Ekadashi has two rules: Smartha and Vaishnava. The Smarta rule is simple – ekadashi should be visible at the time of local sunrise. The vaishnava follows ekadashi that is not contaminated by dashami thithi. That means, ekadashi should be prevailing two hours before sunrise. Now, if you follow the Indian panchangam abroad, and apply standard time differences, ekadashi might fall (in some cases) a day before India. Hence, people end up fasting on dwadashi rather than on ekadashi. Likewise for Pradosha Vratam, Trayodashi might be prevailing on the previous day in the United Kingdom when compared to India. Now, if you use the Vakya panchangam or the Surya Siddhanta panchangam, then their tithi end times are off by a couple of hours. Hence people could observe festivals on wrong dates. The bottom line is to follow Drika panchangam for your location. Just using any panchanga published in India for abroad isn’t a good idea!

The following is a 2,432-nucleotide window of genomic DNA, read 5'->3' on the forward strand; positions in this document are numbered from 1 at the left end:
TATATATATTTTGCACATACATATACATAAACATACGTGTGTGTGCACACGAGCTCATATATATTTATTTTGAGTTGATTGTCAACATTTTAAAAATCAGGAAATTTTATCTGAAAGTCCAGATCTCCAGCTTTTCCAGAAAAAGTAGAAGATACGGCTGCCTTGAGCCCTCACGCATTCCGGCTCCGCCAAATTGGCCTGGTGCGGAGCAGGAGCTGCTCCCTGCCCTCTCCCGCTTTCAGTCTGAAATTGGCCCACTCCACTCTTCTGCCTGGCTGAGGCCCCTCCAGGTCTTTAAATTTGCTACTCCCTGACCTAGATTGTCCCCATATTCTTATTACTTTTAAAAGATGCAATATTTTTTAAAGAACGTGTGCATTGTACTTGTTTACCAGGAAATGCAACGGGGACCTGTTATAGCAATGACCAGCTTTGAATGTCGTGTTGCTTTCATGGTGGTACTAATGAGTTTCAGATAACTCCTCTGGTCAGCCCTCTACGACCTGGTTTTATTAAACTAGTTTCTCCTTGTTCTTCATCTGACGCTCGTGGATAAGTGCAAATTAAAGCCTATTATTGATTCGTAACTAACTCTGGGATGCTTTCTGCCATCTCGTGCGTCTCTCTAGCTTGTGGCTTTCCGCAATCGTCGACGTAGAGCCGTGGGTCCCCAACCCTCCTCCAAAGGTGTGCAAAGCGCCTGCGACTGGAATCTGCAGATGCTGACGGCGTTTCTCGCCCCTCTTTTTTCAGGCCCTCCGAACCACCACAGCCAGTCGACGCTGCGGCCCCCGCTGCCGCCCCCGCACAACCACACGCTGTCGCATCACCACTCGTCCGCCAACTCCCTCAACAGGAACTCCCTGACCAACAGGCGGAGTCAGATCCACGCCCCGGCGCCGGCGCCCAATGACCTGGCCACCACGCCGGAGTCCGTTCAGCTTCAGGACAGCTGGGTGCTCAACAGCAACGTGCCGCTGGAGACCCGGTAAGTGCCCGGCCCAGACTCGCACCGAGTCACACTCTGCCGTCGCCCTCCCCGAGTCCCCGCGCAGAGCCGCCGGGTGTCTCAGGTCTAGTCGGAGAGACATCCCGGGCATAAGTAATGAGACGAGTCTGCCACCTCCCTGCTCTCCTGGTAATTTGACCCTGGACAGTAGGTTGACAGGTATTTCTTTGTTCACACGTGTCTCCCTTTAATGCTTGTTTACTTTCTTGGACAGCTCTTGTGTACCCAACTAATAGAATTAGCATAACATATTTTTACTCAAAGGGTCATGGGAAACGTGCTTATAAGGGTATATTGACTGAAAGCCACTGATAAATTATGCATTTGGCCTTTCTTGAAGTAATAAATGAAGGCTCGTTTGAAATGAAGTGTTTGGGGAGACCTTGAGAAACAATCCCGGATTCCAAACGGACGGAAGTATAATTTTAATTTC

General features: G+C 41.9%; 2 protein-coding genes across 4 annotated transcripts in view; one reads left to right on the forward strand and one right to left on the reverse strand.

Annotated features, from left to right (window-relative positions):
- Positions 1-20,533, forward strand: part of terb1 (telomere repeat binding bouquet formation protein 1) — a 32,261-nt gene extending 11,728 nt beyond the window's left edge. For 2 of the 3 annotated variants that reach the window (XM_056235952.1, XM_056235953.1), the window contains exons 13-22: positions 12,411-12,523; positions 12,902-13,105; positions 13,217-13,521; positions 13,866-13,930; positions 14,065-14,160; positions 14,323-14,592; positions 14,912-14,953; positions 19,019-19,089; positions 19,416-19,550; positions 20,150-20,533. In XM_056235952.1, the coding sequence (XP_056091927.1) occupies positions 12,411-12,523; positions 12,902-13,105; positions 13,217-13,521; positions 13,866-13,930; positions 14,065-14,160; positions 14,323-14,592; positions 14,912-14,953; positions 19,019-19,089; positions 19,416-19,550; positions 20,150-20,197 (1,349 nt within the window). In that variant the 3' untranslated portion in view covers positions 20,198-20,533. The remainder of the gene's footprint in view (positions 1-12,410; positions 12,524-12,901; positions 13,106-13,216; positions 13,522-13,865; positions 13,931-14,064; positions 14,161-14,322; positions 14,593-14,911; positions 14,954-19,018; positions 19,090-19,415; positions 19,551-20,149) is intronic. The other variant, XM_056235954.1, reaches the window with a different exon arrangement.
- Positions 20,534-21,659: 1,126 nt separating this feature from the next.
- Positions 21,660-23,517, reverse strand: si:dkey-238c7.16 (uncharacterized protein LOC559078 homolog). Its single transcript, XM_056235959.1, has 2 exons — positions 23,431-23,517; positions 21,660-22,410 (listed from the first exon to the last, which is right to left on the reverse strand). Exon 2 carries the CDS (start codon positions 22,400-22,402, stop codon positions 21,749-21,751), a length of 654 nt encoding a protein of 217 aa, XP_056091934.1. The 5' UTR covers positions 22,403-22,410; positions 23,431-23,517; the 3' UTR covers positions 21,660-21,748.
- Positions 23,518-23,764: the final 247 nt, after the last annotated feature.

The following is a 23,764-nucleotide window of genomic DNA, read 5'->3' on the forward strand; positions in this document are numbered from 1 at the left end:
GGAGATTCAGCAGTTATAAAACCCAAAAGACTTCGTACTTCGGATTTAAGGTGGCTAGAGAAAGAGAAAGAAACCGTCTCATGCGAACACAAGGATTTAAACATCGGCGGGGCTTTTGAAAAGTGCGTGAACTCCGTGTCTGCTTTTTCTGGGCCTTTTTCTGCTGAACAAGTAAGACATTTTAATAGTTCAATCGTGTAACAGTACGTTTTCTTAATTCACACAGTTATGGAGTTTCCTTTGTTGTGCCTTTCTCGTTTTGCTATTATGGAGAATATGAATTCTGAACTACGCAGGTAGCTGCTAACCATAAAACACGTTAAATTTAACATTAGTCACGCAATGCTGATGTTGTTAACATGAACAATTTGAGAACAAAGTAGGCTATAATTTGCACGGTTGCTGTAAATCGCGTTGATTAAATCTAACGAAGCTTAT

Panchangam and Muhurtha

Muhurtha is another thing alltogether. Which requires combination of Vaar, Tithi, Nakshatra, Yoga, Karana, Local sunrise, local Lagna (rising sign on the eastern horizon -- which keeps changing every couple of hours as earth rotates on it's own axis it cuts ecliptic on eastern horizon -- This is the first house), etc.... This lagna is always specific to given longitude and latitude. Hence you can't subtract time difference from lagna time in india to arrive the lagna time in foreign country. Timings of lagna will change even in India from place to place and using it in foreign country is out of question even after subtracting time difference. Sun will be always in the first house during the sunrise, during the noon sun will be always in the 10th house, during the sunset always in the 7th house and during midnight sun will be always in the 4th house. So you cannot subtract time difference to arrive at lagna (the 1st house). It will be completely wrong.

Thiruganita and Horoscopes